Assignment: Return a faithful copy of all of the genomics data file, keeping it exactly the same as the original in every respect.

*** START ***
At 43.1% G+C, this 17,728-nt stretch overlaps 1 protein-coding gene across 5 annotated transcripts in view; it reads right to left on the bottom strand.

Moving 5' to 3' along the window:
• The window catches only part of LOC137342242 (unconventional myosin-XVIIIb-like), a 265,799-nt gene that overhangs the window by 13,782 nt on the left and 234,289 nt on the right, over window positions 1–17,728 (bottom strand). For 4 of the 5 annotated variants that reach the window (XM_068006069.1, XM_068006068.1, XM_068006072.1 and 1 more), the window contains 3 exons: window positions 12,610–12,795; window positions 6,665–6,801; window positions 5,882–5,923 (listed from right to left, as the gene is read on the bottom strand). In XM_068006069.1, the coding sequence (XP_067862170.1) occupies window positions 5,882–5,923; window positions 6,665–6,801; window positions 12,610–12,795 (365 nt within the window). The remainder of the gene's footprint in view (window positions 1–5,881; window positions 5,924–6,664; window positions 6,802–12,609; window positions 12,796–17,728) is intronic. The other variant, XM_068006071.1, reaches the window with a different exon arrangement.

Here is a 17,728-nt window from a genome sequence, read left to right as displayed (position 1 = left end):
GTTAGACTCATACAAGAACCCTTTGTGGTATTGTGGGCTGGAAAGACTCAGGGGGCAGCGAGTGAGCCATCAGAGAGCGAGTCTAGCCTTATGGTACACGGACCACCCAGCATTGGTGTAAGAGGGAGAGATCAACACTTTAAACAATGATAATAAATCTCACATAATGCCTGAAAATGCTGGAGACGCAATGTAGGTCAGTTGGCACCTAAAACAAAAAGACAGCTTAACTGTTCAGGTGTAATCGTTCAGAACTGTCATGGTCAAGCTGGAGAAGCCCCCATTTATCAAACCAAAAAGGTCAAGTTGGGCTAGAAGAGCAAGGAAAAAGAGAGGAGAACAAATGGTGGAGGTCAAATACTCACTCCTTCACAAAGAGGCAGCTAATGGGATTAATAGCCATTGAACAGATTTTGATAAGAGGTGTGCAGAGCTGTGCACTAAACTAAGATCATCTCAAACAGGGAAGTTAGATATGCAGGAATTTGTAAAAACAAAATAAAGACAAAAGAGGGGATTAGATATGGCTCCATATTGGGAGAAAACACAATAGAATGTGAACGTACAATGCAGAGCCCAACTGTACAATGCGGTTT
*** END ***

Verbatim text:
At 43.1% G+C, this 17,728-nt stretch overlaps 1 protein-coding gene across 5 annotated transcripts in view; it reads right to left on the bottom strand.

Moving 5' to 3' along the window:
• The window catches only part of LOC137342242 (unconventional myosin-XVIIIb-like), a 265,799-nt gene that overhangs the window by 13,782 nt on the left and 234,289 nt on the right, over window positions 1–17,728 (bottom strand). For 4 of the 5 annotated variants that reach the window (XM_068006069.1, XM_068006068.1, XM_068006072.1 and 1 more), the window contains 3 exons: window positions 12,610–12,795; window positions 6,665–6,801; window positions 5,882–5,923 (listed from right to left, as the gene is read on the bottom strand). In XM_068006069.1, the coding sequence (XP_067862170.1) occupies window positions 5,882–5,923; window positions 6,665–6,801; window positions 12,610–12,795 (365 nt within the window). The remainder of the gene's footprint in view (window positions 1–5,881; window positions 5,924–6,664; window positions 6,802–12,609; window positions 12,796–17,728) is intronic. The other variant, XM_068006071.1, reaches the window with a different exon arrangement.

Here is a 17,728-nt window from a genome sequence, read left to right as displayed (position 1 = left end):
GTTAGACTCATACAAGAACCCTTTGTGGTATTGTGGGCTGGAAAGACTCAGGGGGCAGCGAGTGAGCCATCAGAGAGCGAGTCTAGCCTTATGGTACACGGACCACCCAGCATTGGTGTAAGAGGGAGAGATCAACACTTTAAACAATGATAATAAATCTCACATAATGCCTGAAAATGCTGGAGACGCAATGTAGGTCAGTTGGCACCTAAAACAAAAAGACAGCTTAACTGTTCAGGTGTAATCGTTCAGAACTGTCATGGTCAAGCTGGAGAAGCCCCCATTTATCAAACCAAAAAGGTCAAGTTGGGCTAGAAGAGCAAGGAAAAAGAGAGGAGAACAAATGGTGGAGGTCAAATACTCACTCCTTCACAAAGAGGCAGCTAATGGGATTAATAGCCATTGAACAGATTTTGATAAGAGGTGTGCAGAGCTGTGCACTAAACTAAGATCATCTCAAACAGGGAAGTTAGATATGCAGGAATTTGTAAAAACAAAATAAAGACAAAAGAGGGGATTAGATATGGCTCCATATTGGGAGAAAACACAATAGAATGTGAACGTACAATGCAGAGCCCAACTGTACAATGCGGTTT